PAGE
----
Alex, a child from the original film shown in traditional furs reunites with Balikci. Jody, a former student, remembers the happy boy (Alex) from the film fondly. Scenes of totems and caribou are shown from the original film.

Open Minds (03:29)

View news footage showing Peter Dow and concerned parents debating the controversy of MACOS. The moderator wanted Dow to admit that the most important thing you can teach a child is faith. Dow argued the most important thing for the child is to keep an open, inquisitive mind.

Ovide Allakannuak (02:11)

View film footage of young Ovide and his life now. In Arizona, Congressman Conlan argued the Netsilik tribe is too primitive to be an example of culture for American children.

John and Judy (03:20)

Watch historical footage of MACOS students. Their filmed responses in the classroom were used by Congressman Conlan as proof of subterfuge and the undermining of American values.

Worries For the Future (01:32)

Scenes of snowmobiles, houses, sled dogs, and bicycles punctuate Ovide's recollections of the film. He says he is happy today but not as happy as he was in the past. He worries for the future, concerned whether the children will practice their traditions.

Awareness (02:17)

Judy recollects that some children may have been impacted by the curriculum and some may have benefited. View footage of a school board meeting with angry parents bashing educators. Bruner states without awareness there is moral and mental death.

Happiness (03:13)

Snowmobiles parked outside of the Christian church highlight change in Pelly Bay. View an emotional reunion between Balikci and film participant Agnes Irkowagtok. When she followed the Inuit way she was happy, though she had nothing. One of her children committed suicide and she is angry and struggles to understand.

Inuit Sermon (01:23)

Witness Christian Inuit church services.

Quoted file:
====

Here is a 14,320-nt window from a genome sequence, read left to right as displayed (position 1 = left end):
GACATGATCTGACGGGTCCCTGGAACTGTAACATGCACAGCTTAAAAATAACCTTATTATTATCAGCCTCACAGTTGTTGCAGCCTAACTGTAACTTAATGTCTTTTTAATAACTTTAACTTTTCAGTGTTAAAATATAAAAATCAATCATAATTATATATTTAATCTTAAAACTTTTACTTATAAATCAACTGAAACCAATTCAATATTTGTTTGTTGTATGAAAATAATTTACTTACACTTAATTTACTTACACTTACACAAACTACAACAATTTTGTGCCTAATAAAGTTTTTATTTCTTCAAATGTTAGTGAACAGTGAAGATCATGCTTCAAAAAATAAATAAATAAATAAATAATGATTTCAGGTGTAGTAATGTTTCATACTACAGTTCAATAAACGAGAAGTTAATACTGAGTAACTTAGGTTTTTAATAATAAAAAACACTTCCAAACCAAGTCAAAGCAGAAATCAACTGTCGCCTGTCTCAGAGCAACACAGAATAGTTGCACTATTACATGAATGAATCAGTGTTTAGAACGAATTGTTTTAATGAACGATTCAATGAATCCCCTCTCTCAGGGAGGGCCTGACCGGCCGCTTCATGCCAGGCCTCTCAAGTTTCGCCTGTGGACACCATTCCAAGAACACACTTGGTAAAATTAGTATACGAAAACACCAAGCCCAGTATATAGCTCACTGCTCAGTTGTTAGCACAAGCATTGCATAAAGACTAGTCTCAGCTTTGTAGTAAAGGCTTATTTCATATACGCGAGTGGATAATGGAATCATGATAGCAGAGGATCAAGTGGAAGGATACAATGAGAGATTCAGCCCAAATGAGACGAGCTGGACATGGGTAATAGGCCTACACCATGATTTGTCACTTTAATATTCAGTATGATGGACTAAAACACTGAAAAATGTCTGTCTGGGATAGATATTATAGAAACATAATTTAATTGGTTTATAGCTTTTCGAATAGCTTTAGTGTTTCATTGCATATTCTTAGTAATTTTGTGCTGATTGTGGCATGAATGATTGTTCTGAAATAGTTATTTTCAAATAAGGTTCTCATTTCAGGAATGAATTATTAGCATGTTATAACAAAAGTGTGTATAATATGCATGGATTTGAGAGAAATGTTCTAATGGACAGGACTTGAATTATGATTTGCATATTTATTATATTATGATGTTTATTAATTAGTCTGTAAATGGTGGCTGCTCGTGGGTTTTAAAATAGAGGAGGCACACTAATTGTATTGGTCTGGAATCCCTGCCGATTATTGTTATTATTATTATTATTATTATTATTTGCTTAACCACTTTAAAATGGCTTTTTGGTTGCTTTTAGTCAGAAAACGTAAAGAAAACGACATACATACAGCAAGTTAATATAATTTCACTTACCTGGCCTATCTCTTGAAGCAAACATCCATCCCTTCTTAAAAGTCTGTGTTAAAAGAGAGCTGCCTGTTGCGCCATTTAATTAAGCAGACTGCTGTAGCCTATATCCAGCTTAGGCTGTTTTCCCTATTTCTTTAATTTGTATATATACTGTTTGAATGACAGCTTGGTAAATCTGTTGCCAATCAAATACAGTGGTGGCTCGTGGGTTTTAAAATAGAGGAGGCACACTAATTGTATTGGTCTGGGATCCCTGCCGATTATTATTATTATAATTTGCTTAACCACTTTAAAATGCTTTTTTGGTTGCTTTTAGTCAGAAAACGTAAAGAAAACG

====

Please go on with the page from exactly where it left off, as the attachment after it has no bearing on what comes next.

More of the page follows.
MACOS Still Controversial (03:37)

Conlan aid Archibald comments how the philosophical nature of MACOS was fraught with peril. Dow responds with concerns that America is still an anti-intellectual country and that we are naive about other cultures. Conlan still insists values instilled by parents were being undercut by the MACOS program.

Retaining Culture (04:02)

Film participants comment on American reaction to their culture. The films were rescued by Dow and are stored in his basement. In 1975 funding was withdrawn and MACOS disappeared from classrooms. Comments from film participants reveal many Netsilik Eskimos have proudly retained their native culture.

Credits: Through These Eyes (01:26)

Credits: Through These Eyes

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Through These Eyes: The Inuit, MACOS, and the Politics of Education


3-Year Streaming Price: $169.95

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Description

Part of the curriculum of Man: A Course of Study, or MACOS, looked to the Inuit of the Canadian Arctic to help American students see their own society in a new way. This riveting documentary reveals how an educational dream became a bitter political battle over cultural differences. MACOS was an innovative social sciences program designed to teach American children “what it was to be human.” At its core was the Netsilik Eskimo Series of films, an acclaimed benchmark of visual anthropology that captured a year in the life of an Inuit family living in the remote Canadian Arctic. But the graphic images of the Netsilik people created a clash of values that tore rifts in communities across America and revealed a fragile relationship between politics and education. Through These Eyes looks back at the high stakes of this controversial curriculum. Decades later, as American influence continues to affect cultures worldwide, the story of MACOS resonates strongly. (67 minutes)

Length: 68 minutes

Item#: BVL52045

Copyright date: ©2004

Closed Captioned

Performance Rights

Prices include public performance rights.

Not available to Home Video customers.

Only available in USA.